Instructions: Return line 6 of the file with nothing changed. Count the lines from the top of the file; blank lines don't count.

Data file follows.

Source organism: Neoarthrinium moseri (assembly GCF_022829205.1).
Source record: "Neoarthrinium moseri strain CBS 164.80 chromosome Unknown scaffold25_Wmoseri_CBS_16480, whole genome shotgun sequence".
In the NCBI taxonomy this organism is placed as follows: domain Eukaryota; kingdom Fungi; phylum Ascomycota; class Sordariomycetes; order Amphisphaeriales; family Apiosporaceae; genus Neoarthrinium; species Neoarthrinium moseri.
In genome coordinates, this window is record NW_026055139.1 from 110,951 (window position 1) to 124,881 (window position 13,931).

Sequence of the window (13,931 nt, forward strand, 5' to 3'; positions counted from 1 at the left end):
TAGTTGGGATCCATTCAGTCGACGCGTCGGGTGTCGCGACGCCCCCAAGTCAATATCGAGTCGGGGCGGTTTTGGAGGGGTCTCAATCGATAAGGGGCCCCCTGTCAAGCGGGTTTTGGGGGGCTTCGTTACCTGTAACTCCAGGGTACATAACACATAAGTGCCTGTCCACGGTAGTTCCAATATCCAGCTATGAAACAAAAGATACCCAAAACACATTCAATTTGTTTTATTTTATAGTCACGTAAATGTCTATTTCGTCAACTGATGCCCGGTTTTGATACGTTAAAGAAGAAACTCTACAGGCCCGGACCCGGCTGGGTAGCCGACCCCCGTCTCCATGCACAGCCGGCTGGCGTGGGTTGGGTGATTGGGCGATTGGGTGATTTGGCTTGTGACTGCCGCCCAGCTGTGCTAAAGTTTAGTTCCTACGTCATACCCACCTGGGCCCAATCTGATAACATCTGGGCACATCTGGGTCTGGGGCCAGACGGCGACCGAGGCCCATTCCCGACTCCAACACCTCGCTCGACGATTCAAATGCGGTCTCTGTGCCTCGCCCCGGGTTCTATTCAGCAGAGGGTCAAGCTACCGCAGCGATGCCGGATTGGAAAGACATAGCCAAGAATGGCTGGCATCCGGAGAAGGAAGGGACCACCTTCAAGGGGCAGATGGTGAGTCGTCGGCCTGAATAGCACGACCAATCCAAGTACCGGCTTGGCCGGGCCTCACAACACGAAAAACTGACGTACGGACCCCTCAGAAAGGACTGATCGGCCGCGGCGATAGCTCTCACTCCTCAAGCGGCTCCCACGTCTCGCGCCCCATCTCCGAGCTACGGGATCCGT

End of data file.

TAGTTGGGATCCATTCAGTCGACGCGTCGGGTGTCGCGACGCCCCCAAGTCAATATCGAGTCGGGGCGGTTTTGGAGGGGTCTCAATCGATAAGGGGCCCCCTGTCAAGCGGGTTTTGGGGGGCTTCGTTACCTGTAACTCCAGGGTACATAACACATAAGTGCCTGTCCACGGTAGTTCCAATATCCAGCTATGAAACAAAAGATACCCAAAACACATTCAATTTGTTTTATTTTATAGTCACGTAAATGTCTATTTCGTCAACTGATGCCCGGTTTTGATACGTTAAAGAAGAAACTCTACAGGCCCGGACCCGGCTGGGTAGCCGACCCCCGTCTCCATGCACAGCCGGCTGGCGTGGGTTGGGTGATTGGGCGATTGGGTGATTTGGCTTGTGACTGCCGCCCAGCTGTGCTAAAGTTTAGTTCCTACGTCATACCCACCTGGGCCCAATCTGATAACATCTGGGCACATCTGGGTCTGGGGCCAGACGGCGACCGAGGCCCATTCCCGACTCCAACACCTCGCTCGACGATTCAAATGCGGTCTCTGTGCCTCGCCCCGGGTTCTATTCAGCAGAGGGTCAAGCTACCGCAGCGATGCCGGATTGGAAAGACATAGCCAAGAATGGCTGGCATCCGGAGAAGGAAGGGACCACCTTCAAGGGGCAGATGGTGAGTCGTCGGCCTGAATAGCACGACCAATCCAAGTACCGGCTTGGCCGGGCCTCACAACACGAAAAACTGACGTACGGACCCCTCAGAAAGGACTGATCGGCCGCGGCGATAGCTCTCACTCCTCAAGCGGCTCCCACGTCTCGCGCCCCATCTCCGAGCTACGGGATCCGT